Gitlow v. New York

Gitlow v. New York, 268 U.S. 652 (1925), was a landmark decision of the US Supreme Court holding that the Fourteenth Amendment to the United States Constitution had extended the First Amendment's provisions protecting freedom of speech and freedom of the press to apply to the governments of U.S. states. Along with Chicago, Burlington & Quincy Railroad Co. v. City of Chicago (1897), it was one of the first major cases involving the incorporation of the Bill of Rights. It was also one of a series of Supreme Court cases that defined the scope of the First Amendment's protection of free speech and established the standard to which a state or the federal government would be held when it criminalized speech or writing.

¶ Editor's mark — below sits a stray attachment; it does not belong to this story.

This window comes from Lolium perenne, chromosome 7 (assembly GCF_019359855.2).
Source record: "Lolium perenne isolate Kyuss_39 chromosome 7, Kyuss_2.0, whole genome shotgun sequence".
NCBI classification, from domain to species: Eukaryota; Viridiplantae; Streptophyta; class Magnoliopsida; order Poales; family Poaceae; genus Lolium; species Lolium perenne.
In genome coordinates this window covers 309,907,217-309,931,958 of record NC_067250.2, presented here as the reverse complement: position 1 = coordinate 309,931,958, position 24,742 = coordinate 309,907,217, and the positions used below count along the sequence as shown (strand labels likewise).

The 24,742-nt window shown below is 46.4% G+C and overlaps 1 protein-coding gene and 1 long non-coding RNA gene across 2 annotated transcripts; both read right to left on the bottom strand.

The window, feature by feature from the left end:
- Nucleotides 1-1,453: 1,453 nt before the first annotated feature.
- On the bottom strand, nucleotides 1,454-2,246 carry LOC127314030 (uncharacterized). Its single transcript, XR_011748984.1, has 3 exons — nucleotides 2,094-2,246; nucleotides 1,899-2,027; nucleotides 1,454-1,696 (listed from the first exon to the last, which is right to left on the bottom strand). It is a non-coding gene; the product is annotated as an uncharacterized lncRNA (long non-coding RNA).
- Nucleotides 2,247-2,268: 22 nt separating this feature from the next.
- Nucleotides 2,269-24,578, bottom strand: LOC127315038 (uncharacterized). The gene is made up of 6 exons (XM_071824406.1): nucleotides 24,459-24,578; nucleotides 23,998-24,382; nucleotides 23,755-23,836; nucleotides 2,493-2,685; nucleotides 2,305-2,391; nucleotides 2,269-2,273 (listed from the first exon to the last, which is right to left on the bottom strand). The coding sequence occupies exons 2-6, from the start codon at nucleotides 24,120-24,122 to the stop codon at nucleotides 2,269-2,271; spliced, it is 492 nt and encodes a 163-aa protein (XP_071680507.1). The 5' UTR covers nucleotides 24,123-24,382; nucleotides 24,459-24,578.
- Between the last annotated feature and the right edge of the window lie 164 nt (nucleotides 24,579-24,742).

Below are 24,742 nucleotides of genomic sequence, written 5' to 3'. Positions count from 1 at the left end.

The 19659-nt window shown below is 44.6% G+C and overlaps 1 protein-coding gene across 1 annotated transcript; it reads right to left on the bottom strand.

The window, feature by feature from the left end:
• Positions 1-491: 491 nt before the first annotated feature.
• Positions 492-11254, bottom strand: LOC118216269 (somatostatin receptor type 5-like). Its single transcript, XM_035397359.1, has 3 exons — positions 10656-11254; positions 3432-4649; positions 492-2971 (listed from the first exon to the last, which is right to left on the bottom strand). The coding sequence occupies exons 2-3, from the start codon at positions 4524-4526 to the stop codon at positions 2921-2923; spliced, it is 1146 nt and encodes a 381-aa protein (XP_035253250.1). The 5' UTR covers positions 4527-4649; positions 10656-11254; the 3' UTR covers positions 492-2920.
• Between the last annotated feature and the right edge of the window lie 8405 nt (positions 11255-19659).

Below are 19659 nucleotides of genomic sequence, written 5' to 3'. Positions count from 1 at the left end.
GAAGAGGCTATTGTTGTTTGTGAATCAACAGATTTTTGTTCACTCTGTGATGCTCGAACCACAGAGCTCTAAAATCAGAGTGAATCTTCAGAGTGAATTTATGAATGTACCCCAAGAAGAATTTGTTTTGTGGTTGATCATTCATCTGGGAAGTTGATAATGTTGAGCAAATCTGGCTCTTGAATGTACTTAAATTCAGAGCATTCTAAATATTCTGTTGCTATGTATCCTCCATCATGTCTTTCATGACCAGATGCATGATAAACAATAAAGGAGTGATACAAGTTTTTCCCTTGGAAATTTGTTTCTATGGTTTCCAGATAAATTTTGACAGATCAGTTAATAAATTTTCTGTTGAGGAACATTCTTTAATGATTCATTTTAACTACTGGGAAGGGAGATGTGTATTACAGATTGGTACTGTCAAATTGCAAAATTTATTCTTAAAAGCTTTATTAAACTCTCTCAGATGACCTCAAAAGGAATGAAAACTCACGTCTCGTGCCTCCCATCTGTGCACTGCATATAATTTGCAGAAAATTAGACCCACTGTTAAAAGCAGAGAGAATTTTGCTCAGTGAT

Gitlow v. New York, 268 U.S. 652 (1925), was a landmark decision of the US Supreme Court holding that the Fourteenth Amendment to the United States Constitution had extended the First Amendment's provisions protecting freedom of speech and freedom of the press to apply to the governments of U.S. states. Along with Chicago, Burlington & Quincy Railroad Co. v. City of Chicago (1897), it was one of the first major cases involving the incorporation of the Bill of Rights. It was also one of a series of Supreme Court cases that defined the scope of the First Amendment's protection of free speech and established the standard to which a state or the federal government would be held when it criminalized speech or writing.
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